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At low level it is a matter of perception too even at intro level you get judges who will mark differently if the horse is a hairy cob or a fancy warmblood because they perceive the warmblood to be more athletic. The cob often does the better test by bein accurate and correct while the fancy horse has legs flahing everywhere and going very badly. Even seen such a horse stand bolt upright at the halt and not hit a single marker beat a nice controlled cob that did a steady test hitting every point with correct circles and half circles
 

Caol Ila

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Yes.

I don't even play a CDI dressage judge on TV, but I've watched plenty of international competitions where a Big Name Rider rides a test with lots of tension and/or mistakes, yet still scores higher than Less Important Rider, even if the latter's horse appeared more correct, at least to my totally pleb eye.

The video in shortstuff's link was obviously a compilation of the worst parts of that ride. Still. Either the bits I haven't seen must have been truly exceptional for it to get an 80%, or the judges just don't want to hammer Werth with low scores, because politics.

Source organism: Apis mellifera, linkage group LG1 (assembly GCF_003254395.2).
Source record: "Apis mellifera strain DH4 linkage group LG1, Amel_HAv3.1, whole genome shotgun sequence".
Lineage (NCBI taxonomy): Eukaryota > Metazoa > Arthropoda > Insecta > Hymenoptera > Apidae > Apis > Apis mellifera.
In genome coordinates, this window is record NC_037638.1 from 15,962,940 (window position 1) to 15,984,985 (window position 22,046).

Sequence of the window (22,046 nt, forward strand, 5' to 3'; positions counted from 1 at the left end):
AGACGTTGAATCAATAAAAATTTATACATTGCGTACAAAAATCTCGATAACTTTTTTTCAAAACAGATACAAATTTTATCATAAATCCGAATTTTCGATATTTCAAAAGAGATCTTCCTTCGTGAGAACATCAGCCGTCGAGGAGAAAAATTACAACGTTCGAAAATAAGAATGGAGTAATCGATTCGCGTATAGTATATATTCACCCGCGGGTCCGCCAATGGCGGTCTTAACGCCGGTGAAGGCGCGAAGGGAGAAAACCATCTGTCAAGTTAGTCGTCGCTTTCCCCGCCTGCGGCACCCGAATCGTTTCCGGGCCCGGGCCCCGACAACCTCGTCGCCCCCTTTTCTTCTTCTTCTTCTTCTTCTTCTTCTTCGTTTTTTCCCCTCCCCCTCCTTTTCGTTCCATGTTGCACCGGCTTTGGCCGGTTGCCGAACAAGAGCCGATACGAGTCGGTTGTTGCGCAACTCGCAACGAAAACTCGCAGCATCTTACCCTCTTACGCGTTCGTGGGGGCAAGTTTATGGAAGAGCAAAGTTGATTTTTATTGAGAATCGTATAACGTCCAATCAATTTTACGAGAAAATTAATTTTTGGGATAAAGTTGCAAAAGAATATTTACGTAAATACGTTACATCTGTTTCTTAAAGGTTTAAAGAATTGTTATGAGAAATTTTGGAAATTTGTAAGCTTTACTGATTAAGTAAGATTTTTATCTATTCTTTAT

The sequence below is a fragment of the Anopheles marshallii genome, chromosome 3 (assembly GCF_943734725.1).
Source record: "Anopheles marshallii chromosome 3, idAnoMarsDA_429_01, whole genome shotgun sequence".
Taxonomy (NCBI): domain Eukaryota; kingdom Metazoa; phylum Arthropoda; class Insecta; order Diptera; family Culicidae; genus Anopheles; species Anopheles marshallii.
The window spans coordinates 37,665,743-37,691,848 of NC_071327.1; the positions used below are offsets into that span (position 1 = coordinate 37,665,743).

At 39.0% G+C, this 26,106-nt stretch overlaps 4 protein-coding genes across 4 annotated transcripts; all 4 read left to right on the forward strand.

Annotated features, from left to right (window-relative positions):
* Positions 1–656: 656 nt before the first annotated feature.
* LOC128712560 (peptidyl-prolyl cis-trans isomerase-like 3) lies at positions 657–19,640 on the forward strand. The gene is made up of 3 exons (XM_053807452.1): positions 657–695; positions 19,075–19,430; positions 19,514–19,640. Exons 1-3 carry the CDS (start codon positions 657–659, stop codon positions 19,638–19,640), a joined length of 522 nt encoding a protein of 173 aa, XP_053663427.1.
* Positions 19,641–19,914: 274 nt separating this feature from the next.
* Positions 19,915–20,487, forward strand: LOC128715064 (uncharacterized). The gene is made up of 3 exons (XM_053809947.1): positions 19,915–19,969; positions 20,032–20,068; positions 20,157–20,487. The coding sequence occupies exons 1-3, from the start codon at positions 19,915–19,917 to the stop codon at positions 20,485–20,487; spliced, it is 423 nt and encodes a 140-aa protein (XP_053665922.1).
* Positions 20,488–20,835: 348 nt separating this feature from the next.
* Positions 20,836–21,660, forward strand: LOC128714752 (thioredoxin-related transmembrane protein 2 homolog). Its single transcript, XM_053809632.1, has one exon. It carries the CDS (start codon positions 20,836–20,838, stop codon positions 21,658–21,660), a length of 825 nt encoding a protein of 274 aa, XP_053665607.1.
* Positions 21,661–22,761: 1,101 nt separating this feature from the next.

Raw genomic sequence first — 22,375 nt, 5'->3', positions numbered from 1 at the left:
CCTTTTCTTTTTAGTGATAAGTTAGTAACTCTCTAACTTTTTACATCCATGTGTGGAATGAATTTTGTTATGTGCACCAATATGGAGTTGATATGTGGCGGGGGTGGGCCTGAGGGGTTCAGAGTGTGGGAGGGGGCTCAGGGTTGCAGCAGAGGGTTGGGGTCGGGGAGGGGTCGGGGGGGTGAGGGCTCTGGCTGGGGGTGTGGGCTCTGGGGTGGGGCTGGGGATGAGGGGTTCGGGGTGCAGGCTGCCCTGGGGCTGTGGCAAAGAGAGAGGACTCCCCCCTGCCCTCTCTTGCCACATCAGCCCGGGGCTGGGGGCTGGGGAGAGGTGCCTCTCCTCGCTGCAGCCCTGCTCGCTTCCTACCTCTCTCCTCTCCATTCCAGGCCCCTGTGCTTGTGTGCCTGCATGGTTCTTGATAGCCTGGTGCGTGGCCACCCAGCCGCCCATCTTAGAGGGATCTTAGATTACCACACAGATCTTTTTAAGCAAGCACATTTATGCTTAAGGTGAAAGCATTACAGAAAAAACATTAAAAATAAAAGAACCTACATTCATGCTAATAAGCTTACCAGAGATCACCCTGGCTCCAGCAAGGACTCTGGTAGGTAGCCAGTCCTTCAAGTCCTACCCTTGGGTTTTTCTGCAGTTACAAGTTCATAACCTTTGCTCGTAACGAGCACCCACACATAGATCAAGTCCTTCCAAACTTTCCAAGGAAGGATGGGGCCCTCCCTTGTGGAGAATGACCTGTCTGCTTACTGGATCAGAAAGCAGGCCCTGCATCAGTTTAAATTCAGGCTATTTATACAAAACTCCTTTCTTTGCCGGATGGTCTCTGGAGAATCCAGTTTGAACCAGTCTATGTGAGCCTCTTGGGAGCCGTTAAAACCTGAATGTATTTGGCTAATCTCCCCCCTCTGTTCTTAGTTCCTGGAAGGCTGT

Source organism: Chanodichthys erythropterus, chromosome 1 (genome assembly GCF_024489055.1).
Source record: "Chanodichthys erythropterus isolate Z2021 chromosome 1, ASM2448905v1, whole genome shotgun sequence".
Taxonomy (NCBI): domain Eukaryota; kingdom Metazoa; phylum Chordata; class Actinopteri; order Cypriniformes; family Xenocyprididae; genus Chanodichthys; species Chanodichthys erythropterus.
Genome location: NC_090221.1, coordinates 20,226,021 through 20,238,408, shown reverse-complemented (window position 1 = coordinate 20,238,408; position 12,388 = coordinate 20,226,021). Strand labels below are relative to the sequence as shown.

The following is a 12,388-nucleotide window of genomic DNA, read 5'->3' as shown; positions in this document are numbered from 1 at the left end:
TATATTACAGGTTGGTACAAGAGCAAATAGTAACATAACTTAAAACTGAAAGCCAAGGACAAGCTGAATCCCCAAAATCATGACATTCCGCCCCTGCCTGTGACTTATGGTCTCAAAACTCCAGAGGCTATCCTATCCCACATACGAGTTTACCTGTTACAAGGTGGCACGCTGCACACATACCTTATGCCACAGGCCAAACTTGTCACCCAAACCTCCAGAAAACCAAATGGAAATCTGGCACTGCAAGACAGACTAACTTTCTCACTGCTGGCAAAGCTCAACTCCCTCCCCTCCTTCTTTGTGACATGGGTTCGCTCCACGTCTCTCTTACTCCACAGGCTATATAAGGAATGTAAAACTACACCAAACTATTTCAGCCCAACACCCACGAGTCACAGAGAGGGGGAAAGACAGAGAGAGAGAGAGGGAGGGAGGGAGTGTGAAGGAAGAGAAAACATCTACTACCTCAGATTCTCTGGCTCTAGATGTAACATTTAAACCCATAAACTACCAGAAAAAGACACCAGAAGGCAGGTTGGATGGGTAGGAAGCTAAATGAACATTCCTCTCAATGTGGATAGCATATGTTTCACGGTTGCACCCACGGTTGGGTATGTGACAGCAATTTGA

tallyho!

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I've always had this weird thought that there should be anonymous competitions, judged by non-horsey people who have had training on correct movements only. It'll never fly, I know that - but it is possible.
 

Goldenstar

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I can’t get the link to work so can’t comment on that .
However a compilation of clips would make it hard to judge you really need the full test next to each mark to understand a score .
There certainly was a tendency for top riders to get better scores on young horses while completing at the low levels eventing against the rest of us .
So I do think having a profile does help sometimes .
On the dressage bred types in the real world that WR mentions I don’t see this I have an ID and a big cob out and about at the moment and we are not seeing any negatively and are being very fairly judged . In fact I think the judges are extremely open minded with on non standard types .
The judging at the lower levels is better than I have ever seen .